No, if we’re talking like a Russian version of a Manchurian Candidate, or a captive of salacious pee videos. But do I think Russia (under Putin’s orders) went all in to attempt to influence the election, and Putin, who is manifestly smarter and more manipulative than Trump, is happy to flatter the incoming president and maneuver him in such away that Trump’s own predilections, in terms of personality and temperament, serve his needs. Trump is being used by Putin, certainly. And I also think it’s likely that Trump’s own self-interest, which includes lots of Russian money flowing through his properties and accounts, is inclining him toward Russia and Putin.

Note well this is bad enough — in my opinion we have an incoming president who seems prepared to severely hobble our alliances because of his own personal financial interests, and has picked for his cabinet several people with similar issues. The technical term for such a situation is “a real shitshow.”

Is it treason? Meeeeeeeeeeeeeeeeh, I don’t think so? But I wouldn’t be terribly surprised if eventually it becomes the core of an impeachment proceeding.

(Update: And then there’s this, which if anything comes of it, does not look great for Trump.)

Hello I am not a Trump supporter!

Yes?

How do I oppose him? 

That’s up to you. For myself, I’m planning to give a whole lot of money (possibly from that tax cut I will now almost certainly get) to organizations that will gum up the works for the Trump administration and/or help to protect people who his administration will put at risk (pretty much anyone who is not a well-off straight white person), and do a lot of writing, because rumor is, I have an audience. There are other things I’m considering as well.

For other folks, aside from giving money, calling representatives and protesting and volunteering and voting for fuck’s sake and making sure everyone you know is registered and votes too all help. One suggestion I’d offer people is not to spread yourself too thin — per above I think the Trump administration is going to make pushes into all sorts of areas: Free speech, women’s health, public education, minority voting, LGBT+ rights and so on. They want you to be dazed and thinking there’s too much to focus on. Pick one as your main focus and drill down on it, hard. Others will take up the other categories. Help them when you can but push hard on the one area you know and care most about. If enough people do that, everything will get covered and energy won’t dissipate. It’s going to be a long four years. Best to keep focus.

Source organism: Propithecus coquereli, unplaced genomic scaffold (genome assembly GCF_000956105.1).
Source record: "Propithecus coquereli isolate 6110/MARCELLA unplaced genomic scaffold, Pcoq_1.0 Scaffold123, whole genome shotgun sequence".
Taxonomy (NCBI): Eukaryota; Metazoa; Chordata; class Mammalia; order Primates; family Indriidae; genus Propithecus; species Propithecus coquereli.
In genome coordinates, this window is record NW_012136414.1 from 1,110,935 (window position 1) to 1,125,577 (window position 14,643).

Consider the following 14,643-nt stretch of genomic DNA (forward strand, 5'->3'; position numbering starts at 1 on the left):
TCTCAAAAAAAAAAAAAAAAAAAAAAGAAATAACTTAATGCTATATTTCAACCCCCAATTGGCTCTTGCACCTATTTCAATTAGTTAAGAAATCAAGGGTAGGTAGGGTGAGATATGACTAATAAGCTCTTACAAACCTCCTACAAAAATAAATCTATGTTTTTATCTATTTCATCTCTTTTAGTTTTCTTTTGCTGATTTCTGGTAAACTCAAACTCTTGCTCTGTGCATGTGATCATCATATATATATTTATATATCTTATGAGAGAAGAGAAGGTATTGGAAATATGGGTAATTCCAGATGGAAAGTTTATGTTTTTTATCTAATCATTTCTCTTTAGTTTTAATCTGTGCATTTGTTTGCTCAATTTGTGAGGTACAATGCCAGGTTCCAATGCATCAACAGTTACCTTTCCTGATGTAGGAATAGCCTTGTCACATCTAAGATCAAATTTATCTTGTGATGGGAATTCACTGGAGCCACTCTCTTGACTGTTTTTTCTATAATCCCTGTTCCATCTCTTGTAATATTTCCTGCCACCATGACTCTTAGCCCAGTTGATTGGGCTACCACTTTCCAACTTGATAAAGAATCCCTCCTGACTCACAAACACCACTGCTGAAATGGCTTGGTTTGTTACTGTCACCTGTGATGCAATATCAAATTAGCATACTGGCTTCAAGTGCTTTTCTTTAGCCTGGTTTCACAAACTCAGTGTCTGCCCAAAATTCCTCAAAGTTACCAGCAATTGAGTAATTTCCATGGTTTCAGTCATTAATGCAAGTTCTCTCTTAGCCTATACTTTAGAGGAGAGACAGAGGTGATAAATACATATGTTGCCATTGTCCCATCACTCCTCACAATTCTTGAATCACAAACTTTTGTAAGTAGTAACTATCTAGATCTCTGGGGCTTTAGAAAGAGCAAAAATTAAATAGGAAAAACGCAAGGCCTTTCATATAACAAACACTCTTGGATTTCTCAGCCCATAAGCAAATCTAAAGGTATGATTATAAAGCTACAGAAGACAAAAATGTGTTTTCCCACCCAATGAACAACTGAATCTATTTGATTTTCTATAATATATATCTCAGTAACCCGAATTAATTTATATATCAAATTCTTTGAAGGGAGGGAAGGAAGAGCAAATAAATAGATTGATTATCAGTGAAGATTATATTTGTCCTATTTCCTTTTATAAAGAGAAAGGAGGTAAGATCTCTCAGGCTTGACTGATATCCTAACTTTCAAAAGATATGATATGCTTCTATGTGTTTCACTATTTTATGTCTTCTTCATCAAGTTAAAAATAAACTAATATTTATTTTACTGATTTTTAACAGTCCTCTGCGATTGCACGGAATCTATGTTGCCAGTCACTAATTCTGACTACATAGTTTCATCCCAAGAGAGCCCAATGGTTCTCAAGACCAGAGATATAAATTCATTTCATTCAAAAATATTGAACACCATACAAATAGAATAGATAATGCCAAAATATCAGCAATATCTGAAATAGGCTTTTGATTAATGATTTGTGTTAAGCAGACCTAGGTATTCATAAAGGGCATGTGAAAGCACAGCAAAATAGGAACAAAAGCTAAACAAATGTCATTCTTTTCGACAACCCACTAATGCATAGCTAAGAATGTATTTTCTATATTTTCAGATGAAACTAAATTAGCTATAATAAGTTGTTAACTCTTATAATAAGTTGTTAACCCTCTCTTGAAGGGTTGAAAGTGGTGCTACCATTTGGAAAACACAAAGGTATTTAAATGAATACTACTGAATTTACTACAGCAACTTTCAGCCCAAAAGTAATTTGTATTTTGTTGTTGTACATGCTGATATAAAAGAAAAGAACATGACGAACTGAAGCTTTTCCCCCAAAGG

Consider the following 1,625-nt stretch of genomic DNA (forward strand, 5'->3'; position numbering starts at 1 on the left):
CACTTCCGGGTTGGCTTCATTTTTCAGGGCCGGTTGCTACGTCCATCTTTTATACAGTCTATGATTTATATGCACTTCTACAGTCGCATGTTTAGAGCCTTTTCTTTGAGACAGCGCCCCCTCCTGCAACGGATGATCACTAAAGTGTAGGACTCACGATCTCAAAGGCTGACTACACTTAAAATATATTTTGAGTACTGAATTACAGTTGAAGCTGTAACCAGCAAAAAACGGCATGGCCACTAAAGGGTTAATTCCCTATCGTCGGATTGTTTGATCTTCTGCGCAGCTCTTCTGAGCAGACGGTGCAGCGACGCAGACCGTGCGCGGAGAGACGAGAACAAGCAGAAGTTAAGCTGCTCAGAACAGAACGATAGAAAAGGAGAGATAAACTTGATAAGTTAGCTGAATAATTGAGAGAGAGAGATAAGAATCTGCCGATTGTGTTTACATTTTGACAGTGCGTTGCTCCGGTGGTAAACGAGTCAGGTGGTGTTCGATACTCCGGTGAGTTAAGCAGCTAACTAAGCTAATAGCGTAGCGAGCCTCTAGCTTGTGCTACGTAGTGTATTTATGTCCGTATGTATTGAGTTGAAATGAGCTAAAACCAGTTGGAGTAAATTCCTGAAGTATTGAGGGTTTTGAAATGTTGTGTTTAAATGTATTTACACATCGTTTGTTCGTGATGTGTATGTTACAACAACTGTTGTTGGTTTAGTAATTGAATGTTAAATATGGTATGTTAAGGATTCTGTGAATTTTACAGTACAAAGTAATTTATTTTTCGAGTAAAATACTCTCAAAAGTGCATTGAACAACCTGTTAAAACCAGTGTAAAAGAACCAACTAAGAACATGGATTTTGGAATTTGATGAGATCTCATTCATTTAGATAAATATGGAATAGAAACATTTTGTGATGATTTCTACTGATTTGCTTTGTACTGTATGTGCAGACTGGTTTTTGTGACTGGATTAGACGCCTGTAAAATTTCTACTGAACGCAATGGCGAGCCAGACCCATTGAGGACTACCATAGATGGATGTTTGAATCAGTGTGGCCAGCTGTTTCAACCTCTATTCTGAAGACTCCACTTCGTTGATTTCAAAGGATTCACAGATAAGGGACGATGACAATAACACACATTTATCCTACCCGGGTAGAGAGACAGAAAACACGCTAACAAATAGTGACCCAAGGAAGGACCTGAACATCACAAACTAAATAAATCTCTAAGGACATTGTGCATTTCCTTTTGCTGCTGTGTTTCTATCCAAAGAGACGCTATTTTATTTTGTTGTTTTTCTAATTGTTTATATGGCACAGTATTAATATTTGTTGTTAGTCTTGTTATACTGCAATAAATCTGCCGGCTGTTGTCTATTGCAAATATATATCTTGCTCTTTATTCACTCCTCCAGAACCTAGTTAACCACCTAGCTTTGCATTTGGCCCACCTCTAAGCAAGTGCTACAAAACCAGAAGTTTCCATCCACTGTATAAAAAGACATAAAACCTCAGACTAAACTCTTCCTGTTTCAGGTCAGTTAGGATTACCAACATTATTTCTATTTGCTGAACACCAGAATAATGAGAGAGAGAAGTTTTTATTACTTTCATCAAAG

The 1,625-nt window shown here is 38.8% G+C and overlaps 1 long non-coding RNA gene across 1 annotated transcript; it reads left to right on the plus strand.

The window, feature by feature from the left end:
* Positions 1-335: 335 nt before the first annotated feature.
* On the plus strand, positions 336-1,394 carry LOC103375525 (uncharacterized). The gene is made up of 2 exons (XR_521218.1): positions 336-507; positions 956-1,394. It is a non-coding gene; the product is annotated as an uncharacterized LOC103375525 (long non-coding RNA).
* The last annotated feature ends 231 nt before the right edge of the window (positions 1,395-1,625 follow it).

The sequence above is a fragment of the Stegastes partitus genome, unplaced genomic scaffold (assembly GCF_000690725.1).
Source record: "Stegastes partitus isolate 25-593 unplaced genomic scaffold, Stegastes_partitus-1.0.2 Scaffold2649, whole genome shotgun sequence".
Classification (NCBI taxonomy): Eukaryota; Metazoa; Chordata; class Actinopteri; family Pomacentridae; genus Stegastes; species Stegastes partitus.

Okay, seriously, what do you think is going to happen in the next four years?

I have no idea. But I know a couple of things. One, where I stand, and with whom. It’s not with racists and bigots and the people who would hurt the lives of others just for a goddamned tax cut. I don’t believe every Trump voter intended to enable racists and bigots and the greedy (even if that’s what they ended up doing), and I think in time some of them will regret their vote. At this point, I’ll take regret over a double-down, and welcome them when and if that happens. And in the meantime, I’m happy with where I’m standing.

Two, you know what, if I’m going to resist for the next four years, I’m gonna have fun doing it. I mean, come on: Thumping on racists and bigots and greedy assholes, and shoving sticks into the spokes of their shitty little plans? That’s holy work, that is, and I’m going to enjoy every minute of it. Opposing Trump and his pals is serious business, but I think if you can approach the work with some joy, it will help. I’m going to take pleasure in sticking up for my country. I hope you will, too.